communicate with each other, schedule group meetings, etc.
         through your email accounts.
         I may, on occasion, submit a question to the class by email
         and award extra credit to whomever can answer it correctly
         within a specified time period, not more than 24 hours.

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    Study Groups:

         You are to organize yourselves into groups of three to five
         individuals.  Try to group with individuals in the same
         laboratory section and with similar enough schedules that you
         will have several blocks of time each week to get together
         outside of class.  Sit together in class , as there will be
         some classroom activities you will be called on to work
         together.  You will work together on the Pre-Tests and submit
         one test for the group.  You may work together and collaborate
         on the quizzes as well, but one quiz is due from each student. 
         You should also meet together at least once or twice a week to
         work problem sets and prepare for tests.

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    Study Hints:

         Prepare for class.  Read the book before material is to be
         covered in class, and come prepared with questions on things
         you don't understand.  A large portion of the course involves
         solving various problems, even more so in CHM 1046 than in CHM
         1046.  In addition to the quizzes and pre-tests, some
         suggested practice problems are listed in the course outline,
         and you should try working as many of these problems as you
         can on your own or with others.  A solutions manual is
         available, and while it may tell you if your answer is right,
         do not depend on it for the rote method of solving the
         problem.  Usually there is more than one way to set up and
         solve chemistry problems, especially complex ones, and
         understanding what you are doing and why is preferred to
         memorizing steps.  Some memorization will be necessary,
         however, such as solubilities, and you should undertake these
         tasks as they come up, not the night before a test.  Take good
         class notes, revise them after class to see if there are
         points you don't understand, and develop a content outline
         from the notes to serve as a study guide for each exam.  When
         you have trouble working a problem, after it is explained try
         working another similar one from those at the end of the
         chapter.  Try making up your own substitute problem to solve.Homework:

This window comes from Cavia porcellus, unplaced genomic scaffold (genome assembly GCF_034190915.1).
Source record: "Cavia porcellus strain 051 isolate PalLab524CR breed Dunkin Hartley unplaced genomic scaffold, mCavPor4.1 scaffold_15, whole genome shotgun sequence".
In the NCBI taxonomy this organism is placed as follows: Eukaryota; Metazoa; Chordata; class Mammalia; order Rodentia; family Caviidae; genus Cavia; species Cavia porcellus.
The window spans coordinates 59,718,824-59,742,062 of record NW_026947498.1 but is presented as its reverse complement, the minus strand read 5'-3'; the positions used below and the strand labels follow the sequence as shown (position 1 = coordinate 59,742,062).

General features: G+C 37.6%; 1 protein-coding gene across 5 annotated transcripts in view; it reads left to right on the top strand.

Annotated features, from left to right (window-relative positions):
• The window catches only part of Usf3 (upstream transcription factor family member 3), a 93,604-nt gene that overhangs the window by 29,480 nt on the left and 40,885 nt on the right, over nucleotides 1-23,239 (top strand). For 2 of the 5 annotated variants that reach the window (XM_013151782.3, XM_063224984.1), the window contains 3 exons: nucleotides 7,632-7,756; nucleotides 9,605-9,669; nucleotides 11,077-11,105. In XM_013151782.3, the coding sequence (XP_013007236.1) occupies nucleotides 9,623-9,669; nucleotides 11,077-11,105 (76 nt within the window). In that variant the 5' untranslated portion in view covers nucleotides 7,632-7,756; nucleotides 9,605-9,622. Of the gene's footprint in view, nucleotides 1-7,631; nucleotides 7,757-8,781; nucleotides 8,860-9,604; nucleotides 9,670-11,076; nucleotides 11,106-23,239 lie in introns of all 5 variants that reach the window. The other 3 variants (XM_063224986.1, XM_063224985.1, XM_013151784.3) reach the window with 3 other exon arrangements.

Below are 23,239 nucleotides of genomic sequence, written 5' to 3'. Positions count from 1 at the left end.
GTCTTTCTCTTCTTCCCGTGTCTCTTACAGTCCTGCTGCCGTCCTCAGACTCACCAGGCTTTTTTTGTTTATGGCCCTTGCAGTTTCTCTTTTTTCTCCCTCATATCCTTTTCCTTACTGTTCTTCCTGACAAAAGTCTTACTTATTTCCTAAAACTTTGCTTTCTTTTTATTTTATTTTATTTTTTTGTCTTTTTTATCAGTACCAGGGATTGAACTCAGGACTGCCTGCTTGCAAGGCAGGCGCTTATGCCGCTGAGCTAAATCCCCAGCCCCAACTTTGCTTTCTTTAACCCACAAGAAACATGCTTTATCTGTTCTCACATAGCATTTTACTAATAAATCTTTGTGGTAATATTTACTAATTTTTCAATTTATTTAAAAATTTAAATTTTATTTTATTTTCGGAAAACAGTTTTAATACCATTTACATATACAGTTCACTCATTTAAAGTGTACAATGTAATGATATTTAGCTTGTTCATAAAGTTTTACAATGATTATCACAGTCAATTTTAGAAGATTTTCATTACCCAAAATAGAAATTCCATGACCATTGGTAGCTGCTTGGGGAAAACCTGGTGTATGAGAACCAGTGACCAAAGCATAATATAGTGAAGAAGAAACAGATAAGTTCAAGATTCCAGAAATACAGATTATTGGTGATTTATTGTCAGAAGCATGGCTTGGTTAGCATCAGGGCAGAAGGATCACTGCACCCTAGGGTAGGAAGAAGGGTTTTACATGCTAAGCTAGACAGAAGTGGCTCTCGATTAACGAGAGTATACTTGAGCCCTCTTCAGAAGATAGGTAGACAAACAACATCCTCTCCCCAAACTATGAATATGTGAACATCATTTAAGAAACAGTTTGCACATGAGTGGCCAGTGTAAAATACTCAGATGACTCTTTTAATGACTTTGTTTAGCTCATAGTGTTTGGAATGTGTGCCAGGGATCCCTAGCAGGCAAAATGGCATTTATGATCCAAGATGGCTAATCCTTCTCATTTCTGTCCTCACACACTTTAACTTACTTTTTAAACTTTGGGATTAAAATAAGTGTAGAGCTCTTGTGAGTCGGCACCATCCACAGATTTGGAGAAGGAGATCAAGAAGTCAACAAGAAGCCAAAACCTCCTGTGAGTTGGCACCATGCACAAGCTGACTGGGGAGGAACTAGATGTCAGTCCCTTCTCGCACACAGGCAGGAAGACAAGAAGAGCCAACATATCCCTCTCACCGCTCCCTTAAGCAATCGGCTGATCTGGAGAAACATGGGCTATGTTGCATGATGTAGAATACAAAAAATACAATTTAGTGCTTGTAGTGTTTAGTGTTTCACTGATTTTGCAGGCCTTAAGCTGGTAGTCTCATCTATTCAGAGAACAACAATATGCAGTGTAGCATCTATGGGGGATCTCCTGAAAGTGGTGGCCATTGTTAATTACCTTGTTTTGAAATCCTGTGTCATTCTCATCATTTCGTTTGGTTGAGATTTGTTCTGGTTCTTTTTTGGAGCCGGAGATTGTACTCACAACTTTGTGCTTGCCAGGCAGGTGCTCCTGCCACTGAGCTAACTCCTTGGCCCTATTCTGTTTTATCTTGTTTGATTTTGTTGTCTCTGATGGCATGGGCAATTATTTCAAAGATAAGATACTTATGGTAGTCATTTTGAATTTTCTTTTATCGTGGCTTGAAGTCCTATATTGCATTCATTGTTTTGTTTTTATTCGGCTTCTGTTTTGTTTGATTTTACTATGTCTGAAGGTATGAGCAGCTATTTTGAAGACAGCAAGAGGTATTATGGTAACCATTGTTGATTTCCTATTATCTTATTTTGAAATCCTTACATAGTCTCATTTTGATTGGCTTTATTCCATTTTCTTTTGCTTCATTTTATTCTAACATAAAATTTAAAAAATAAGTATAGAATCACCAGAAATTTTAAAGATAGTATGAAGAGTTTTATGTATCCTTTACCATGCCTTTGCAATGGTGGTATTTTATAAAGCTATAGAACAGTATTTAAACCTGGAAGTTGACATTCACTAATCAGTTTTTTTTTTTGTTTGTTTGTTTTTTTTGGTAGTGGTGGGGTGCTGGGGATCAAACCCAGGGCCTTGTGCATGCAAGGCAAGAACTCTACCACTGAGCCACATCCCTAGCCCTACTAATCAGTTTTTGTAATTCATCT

Besides reading the chapters ahead, and organizing and
         completing your notes after each lecture, you should practice
         working some of the representative problems at the end of the
         chapters.  A good strategy would be to get together in your
         study groups to work problems.  Following is a suggested list
         of problems to focus on, but if you have difficulty with a
         particular type of problem, you should choose additional ones
         to work.  As you encounter difficulties, you should seek help
         during office hours, from the help desk, or by email.  Some of
         the problems have answers in the back of the book, and answers 
         to others are available from "Solutions to Exercises in 
         Chemistry, The Central Science", 6th Edition, 
         Brown, LeMay and Bursten, Prentice-Hall, 1994.  

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    Suggested Problems

          Chapter         Problems
            4           4.15-4.50
            20          20.1-20.8
            13          13.1-13.30, 13.36-13.60
            15          15.5-15.24, 15.31-15.34
            16          16.5-16.8, 16.11-16.16, 16.19-16.28
                        16.31-16.34, 16.39-16.48, 16.55-16.62
            17          17.3-17.26, 17.29-17.38, 17.43-17.50
            14          14.1-14.18, 14.21, 14.23, 14.29-14.32
            19          19.1-19.16, 19.19-19.26, 19.29-19.30
            20          20.9-20.23, 20.27-20.36
            26          26.3-26.12, 26.27-26.40

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    American Disabilities Act

              Students with disabilities needing academic
         accommodations should:  1) register with and provide
         documentation to the Student Disability Resource Center
         (SDRC);  2) bring a letter to the instructor from SDRC
         indicating you need academic accommodations.  This should be
         done within the first week of class.

    Academic Honor Code

              Students are reminded of the Academic Honor System of the
         Florida State University.  Collaboration is permitted and
         encouraged on the group practice tests and the take-home
         quizzes, but signing one's name to the group effort without
         having participated in it would be considered a violation of
         the honor code.  Receiving or giving unauthorized help on the
         hour tests is a violation.